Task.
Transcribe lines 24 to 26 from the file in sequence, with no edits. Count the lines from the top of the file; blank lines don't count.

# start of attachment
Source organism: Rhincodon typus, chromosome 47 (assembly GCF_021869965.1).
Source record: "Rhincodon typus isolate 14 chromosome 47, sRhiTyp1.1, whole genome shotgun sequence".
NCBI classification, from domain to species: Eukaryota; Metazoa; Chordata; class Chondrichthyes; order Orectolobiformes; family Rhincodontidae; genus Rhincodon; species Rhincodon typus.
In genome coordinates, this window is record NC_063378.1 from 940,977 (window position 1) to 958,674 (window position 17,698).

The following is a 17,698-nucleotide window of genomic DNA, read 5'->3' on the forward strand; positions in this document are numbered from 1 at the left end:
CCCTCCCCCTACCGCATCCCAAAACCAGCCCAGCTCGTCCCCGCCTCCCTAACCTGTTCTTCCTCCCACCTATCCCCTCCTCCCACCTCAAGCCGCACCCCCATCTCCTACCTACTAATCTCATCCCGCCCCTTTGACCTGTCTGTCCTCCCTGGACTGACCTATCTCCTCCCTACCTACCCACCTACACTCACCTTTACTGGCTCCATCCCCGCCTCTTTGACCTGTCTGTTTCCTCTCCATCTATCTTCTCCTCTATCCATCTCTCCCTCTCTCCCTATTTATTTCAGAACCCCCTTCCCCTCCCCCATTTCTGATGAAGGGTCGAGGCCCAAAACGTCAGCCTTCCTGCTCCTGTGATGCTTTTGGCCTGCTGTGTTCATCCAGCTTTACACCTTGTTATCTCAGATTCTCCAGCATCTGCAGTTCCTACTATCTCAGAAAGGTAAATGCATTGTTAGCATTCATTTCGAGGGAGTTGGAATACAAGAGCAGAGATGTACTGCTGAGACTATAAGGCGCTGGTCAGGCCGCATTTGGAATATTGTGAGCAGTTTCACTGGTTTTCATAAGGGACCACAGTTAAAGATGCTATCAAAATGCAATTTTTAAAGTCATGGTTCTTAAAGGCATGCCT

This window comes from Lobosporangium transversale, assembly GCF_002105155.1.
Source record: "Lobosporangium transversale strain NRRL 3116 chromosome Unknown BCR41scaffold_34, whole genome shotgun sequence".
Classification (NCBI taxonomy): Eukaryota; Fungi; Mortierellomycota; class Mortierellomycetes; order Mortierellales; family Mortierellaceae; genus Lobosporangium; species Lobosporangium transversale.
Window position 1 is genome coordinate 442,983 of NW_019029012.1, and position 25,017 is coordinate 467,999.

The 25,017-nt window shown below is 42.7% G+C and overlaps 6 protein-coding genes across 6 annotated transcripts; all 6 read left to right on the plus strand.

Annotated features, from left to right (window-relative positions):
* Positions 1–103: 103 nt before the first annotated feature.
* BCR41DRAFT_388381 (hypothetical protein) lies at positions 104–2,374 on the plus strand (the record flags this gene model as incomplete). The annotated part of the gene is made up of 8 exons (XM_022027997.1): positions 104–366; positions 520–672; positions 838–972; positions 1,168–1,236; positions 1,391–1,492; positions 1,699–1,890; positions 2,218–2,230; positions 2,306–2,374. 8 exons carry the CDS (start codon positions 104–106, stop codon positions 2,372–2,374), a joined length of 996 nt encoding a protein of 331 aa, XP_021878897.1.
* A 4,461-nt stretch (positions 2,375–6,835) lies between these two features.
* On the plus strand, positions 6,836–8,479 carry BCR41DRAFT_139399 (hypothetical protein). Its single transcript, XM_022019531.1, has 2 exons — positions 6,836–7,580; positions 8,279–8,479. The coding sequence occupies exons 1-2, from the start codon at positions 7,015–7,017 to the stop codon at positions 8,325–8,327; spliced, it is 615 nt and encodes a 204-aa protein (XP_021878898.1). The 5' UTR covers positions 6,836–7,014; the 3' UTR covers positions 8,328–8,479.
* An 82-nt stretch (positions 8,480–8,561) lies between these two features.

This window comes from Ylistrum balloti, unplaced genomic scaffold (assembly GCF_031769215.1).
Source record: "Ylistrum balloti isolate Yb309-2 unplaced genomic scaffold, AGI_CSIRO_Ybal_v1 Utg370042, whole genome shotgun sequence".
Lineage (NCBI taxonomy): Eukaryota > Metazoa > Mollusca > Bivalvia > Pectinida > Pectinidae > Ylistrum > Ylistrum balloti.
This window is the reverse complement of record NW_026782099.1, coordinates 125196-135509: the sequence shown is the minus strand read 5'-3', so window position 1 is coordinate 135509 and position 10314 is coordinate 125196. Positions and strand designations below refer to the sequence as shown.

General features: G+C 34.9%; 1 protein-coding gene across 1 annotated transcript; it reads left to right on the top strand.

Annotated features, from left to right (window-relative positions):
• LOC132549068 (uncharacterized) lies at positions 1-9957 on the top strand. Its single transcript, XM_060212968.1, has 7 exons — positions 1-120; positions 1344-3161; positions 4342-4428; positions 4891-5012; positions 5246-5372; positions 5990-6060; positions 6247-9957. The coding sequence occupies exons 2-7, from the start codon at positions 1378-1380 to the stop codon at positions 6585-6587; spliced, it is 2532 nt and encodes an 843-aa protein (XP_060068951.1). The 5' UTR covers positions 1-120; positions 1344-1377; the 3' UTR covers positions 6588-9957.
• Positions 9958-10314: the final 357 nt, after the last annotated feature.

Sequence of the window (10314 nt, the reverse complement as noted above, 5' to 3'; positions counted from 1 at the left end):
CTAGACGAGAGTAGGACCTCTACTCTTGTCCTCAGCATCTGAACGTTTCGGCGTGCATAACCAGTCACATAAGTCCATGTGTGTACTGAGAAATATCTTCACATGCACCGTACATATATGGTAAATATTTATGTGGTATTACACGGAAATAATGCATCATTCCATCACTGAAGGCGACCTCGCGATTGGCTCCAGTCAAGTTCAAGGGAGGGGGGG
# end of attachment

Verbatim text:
• LOC132549068 (uncharacterized) lies at positions 1-9957 on the top strand. Its single transcript, XM_060212968.1, has 7 exons — positions 1-120; positions 1344-3161; positions 4342-4428; positions 4891-5012; positions 5246-5372; positions 5990-6060; positions 6247-9957. The coding sequence occupies exons 2-7, from the start codon at positions 1378-1380 to the stop codon at positions 6585-6587; spliced, it is 2532 nt and encodes an 843-aa protein (XP_060068951.1). The 5' UTR covers positions 1-120; positions 1344-1377; the 3' UTR covers positions 6588-9957.
• Positions 9958-10314: the final 357 nt, after the last annotated feature.

Sequence of the window (10314 nt, the reverse complement as noted above, 5' to 3'; positions counted from 1 at the left end):